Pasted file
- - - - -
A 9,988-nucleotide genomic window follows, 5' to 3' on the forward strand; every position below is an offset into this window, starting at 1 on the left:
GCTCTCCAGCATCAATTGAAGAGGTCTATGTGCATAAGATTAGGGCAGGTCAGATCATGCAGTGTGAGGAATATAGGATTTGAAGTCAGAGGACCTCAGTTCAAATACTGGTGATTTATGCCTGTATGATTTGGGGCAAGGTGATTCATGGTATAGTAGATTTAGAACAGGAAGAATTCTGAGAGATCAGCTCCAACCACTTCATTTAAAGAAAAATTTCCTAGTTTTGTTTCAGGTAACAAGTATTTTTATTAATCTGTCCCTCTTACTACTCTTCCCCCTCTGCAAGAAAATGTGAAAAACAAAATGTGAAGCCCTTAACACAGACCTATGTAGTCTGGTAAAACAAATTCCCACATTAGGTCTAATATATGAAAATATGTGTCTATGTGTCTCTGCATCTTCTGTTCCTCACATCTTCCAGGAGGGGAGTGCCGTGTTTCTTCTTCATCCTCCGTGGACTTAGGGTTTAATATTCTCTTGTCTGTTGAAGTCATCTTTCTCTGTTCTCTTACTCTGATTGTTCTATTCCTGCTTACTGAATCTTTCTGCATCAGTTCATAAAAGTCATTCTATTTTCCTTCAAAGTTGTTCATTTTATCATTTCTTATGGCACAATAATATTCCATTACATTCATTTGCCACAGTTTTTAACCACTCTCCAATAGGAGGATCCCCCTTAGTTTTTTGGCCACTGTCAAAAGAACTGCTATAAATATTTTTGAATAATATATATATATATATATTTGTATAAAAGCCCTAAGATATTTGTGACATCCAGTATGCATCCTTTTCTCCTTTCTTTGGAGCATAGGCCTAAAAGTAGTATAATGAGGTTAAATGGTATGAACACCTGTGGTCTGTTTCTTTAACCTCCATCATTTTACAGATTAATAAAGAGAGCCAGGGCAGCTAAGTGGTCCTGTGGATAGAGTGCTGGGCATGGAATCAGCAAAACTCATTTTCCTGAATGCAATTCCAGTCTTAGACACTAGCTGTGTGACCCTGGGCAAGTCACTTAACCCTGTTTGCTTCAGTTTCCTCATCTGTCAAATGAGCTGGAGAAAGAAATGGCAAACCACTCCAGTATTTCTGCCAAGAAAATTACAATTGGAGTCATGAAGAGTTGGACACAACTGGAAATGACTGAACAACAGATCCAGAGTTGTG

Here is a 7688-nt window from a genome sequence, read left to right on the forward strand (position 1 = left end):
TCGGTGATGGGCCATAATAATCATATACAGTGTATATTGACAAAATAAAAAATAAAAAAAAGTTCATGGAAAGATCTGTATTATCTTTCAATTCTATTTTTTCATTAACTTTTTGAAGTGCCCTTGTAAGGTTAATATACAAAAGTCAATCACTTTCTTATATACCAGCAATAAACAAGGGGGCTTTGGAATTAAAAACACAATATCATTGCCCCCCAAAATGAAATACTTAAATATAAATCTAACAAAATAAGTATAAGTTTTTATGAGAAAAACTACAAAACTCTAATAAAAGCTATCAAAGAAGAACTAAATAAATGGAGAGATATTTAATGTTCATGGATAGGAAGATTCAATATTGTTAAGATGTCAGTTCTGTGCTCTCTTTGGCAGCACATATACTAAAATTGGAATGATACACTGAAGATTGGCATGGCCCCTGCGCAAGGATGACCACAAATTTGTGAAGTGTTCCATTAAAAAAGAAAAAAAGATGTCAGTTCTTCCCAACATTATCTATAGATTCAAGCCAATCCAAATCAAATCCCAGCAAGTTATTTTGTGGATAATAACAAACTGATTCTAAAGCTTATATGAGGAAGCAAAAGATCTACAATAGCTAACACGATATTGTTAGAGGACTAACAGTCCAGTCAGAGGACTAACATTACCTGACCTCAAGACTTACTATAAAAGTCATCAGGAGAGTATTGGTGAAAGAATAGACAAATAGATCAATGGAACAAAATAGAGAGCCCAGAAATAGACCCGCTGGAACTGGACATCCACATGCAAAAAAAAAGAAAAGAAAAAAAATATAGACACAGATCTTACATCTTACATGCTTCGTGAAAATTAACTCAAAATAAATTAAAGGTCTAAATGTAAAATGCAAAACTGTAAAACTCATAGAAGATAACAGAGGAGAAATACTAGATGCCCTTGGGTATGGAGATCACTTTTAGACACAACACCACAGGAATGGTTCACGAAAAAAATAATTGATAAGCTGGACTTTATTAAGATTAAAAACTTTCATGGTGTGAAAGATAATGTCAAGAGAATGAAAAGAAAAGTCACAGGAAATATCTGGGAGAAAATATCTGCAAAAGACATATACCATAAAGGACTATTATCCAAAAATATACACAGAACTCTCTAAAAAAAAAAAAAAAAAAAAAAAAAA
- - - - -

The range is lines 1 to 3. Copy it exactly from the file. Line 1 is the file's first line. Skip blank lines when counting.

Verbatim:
A 9,988-nucleotide genomic window follows, 5' to 3' on the forward strand; every position below is an offset into this window, starting at 1 on the left:
GCTCTCCAGCATCAATTGAAGAGGTCTATGTGCATAAGATTAGGGCAGGTCAGATCATGCAGTGTGAGGAATATAGGATTTGAAGTCAGAGGACCTCAGTTCAAATACTGGTGATTTATGCCTGTATGATTTGGGGCAAGGTGATTCATGGTATAGTAGATTTAGAACAGGAAGAATTCTGAGAGATCAGCTCCAACCACTTCATTTAAAGAAAAATTTCCTAGTTTTGTTTCAGGTAACAAGTATTTTTATTAATCTGTCCCTCTTACTACTCTTCCCCCTCTGCAAGAAAATGTGAAAAACAAAATGTGAAGCCCTTAACACAGACCTATGTAGTCTGGTAAAACAAATTCCCACATTAGGTCTAATATATGAAAATATGTGTCTATGTGTCTCTGCATCTTCTGTTCCTCACATCTTCCAGGAGGGGAGTGCCGTGTTTCTTCTTCATCCTCCGTGGACTTAGGGTTTAATATTCTCTTGTCTGTTGAAGTCATCTTTCTCTGTTCTCTTACTCTGATTGTTCTATTCCTGCTTACTGAATCTTTCTGCATCAGTTCATAAAAGTCATTCTATTTTCCTTCAAAGTTGTTCATTTTATCATTTCTTATGGCACAATAATATTCCATTACATTCATTTGCCACAGTTTTTAACCACTCTCCAATAGGAGGATCCCCCTTAGTTTTTTGGCCACTGTCAAAAGAACTGCTATAAATATTTTTGAATAATATATATATATATATATTTGTATAAAAGCCCTAAGATATTTGTGACATCCAGTATGCATCCTTTTCTCCTTTCTTTGGAGCATAGGCCTAAAAGTAGTATAATGAGGTTAAATGGTATGAACACCTGTGGTCTGTTTCTTTAACCTCCATCATTTTACAGATTAATAAAGAGAGCCAGGGCAGCTAAGTGGTCCTGTGGATAGAGTGCTGGGCATGGAATCAGCAAAACTCATTTTCCTGAATGCAATTCCAGTCTTAGACACTAGCTGTGTGACCCTGGGCAAGTCACTTAACCCTGTTTGCTTCAGTTTCCTCATCTGTCAAATGAGCTGGAGAAAGAAATGGCAAACCACTCCAGTATTTCTGCCAAGAAAATTACAATTGGAGTCATGAAGAGTTGGACACAACTGGAAATGACTGAACAACAGATCCAGAGTTGTG

Here is a 7688-nt window from a genome sequence, read left to right on the forward strand (position 1 = left end):